Thursday, 18 April 2013

Newbattle plans prompt a new battle for localism

It's a strange thing but the subject which has sparked by far the most number of emails in my inbox in the last two weeks isn't even happening in my ward. However, it is an issue which will ultimately be decided by all 18 councillors - the planned replacement for Newbattle High School and, more to the point, what will happen to existing facilities like libraries, leisure centres and swimming pool in the communities of Mayfield, Newtongrange and Gorebridge.

The cynicism of your average voter towards politicians is well known and often justified, but at Monday evening's public meeting on the issue, held at the current Newbattle High, I was struck by how embedded the feeling was among the 250 or so people present, that both officials and councillors had already made up their minds to close local facilities.

Now unless I've been sleeping through council meetings (I haven't, I assure you), then I'm absolutely sure no formal decision has yet been made on this by councillors. However, reading the consultation brochure, I do worry about the way the options are being presented.

The council has come up with four possible scenarios -  (1) Build a new High School and 'Hub' (i.e. containing combined community facilities) and close all existing facilities in the three communities, (2) build a new school only and keep all existing facilities open, (3) build a new High School and Hub and also keep all existing facilities, and (4) the same as scenario 1 but to 'explore' the provision of local facilities by community groups.

These can be readily narrowed down to two - option 3 simply ain't going to happen in the current economic climate, although there is the possibility of keeping some facilities in Gorebridge given its distance from the new school location in Easthouses. Option 4 would be great in an ideal world, but I'm afraid Midlothian is a long way from the level of maturity in Community Capacity Building and Empowerment (despite my prodding) required for this to be realistic in the time scales involved, particularly given the range of facilities we're talking about. I also think that promoting it as a viable option at this stage has added to people's cynicism, and not without reason - specifically as it puts the onus on the community to fill the gap while the council takes the credit for providing spanking new facilities at the hub.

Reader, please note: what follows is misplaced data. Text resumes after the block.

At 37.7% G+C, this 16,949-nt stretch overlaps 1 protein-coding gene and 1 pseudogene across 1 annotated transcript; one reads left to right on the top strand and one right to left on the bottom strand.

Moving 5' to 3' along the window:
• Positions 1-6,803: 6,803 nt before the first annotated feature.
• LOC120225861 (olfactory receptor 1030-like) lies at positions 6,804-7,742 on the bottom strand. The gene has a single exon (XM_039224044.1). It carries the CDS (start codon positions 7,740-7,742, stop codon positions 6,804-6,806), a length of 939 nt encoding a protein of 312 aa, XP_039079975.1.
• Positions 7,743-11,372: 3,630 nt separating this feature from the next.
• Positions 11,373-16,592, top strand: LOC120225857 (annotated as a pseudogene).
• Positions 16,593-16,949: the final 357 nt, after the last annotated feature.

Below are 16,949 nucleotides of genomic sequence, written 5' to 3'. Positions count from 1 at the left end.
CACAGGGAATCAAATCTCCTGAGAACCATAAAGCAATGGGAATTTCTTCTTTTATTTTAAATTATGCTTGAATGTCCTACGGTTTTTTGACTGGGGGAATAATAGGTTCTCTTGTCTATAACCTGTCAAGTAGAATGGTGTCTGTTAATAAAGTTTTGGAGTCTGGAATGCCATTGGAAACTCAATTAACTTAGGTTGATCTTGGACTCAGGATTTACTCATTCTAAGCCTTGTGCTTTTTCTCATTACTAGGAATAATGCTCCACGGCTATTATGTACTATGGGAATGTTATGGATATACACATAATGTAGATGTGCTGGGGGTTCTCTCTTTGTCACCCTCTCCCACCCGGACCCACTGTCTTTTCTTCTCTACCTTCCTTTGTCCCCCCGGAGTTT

So we're left with options 1 and 2. Option 1 is presented as brand new facilities with lower running costs and Option 2 with buildings at the end of their life and with higher running costs. It's not hard to see why people think there's a hidden agenda. My own cynicism here is fuelled by a recent revelation that whilst during consultation for the Lasswade hub the estimated repair costs of retaining the Bonnyrigg Leisure Centre were £250,000 the true figure was only £90,000 (this revised figure is now accepted by the council as correct).

More to the point, why no mention of the non-financial implications? Like the fact that a library is an integral part of a community, close to primary schools and somewhere people drop in for a chat and a chance to meet people? We are told that preventative spend and early intervention are high on the council's priority list. So what will be the long term impact of youngsters no longer dropping into the various book clubs and family events the council has been very successful in running, simply because their parents either don't have the time or bus fare to travel to the hub?

What about the longer term future? Have we learned nothing from the closure of the Waverley line, now being reintroduced at much greater cost years later? And ironically it's the re-built Borders railway which will bring new houses to Newtongrange and Gorebridge and with them new customers for those closed down facilities - but unlike the railway, the sites where those valued facilities once stood will be gone, sold off to developers on the back of land values inflated due to the presence of the line itself. A cruel irony indeed, and a paradox which the Green Party's Land Value Tax policy would neatly solve by putting some of those windfall land value increases to public use.

Despite the comparisons, this is no Lasswade hub we're being offered. Unlike Lasswade, we would not be simply moving libraries and leisure centres down the road, still to be within walking distance of most of the people who use them. We would be ripping the heart out of the close knit communities of Newtongrange, Mayfield and Gorebridge and forcing them to become a single suburban sprawl. The parallels between shopping locally and driving to an out of town superstore are too stark for my comfort.

I am grateful to the many people who have spent the time to contact me on this issue, not least because it's reassured me that the kind of society I want to see is shared by so many people. I will not be voting to close down your local facilities and look forward to the time when we can replace and enhance them where they belong - in the heart of the community.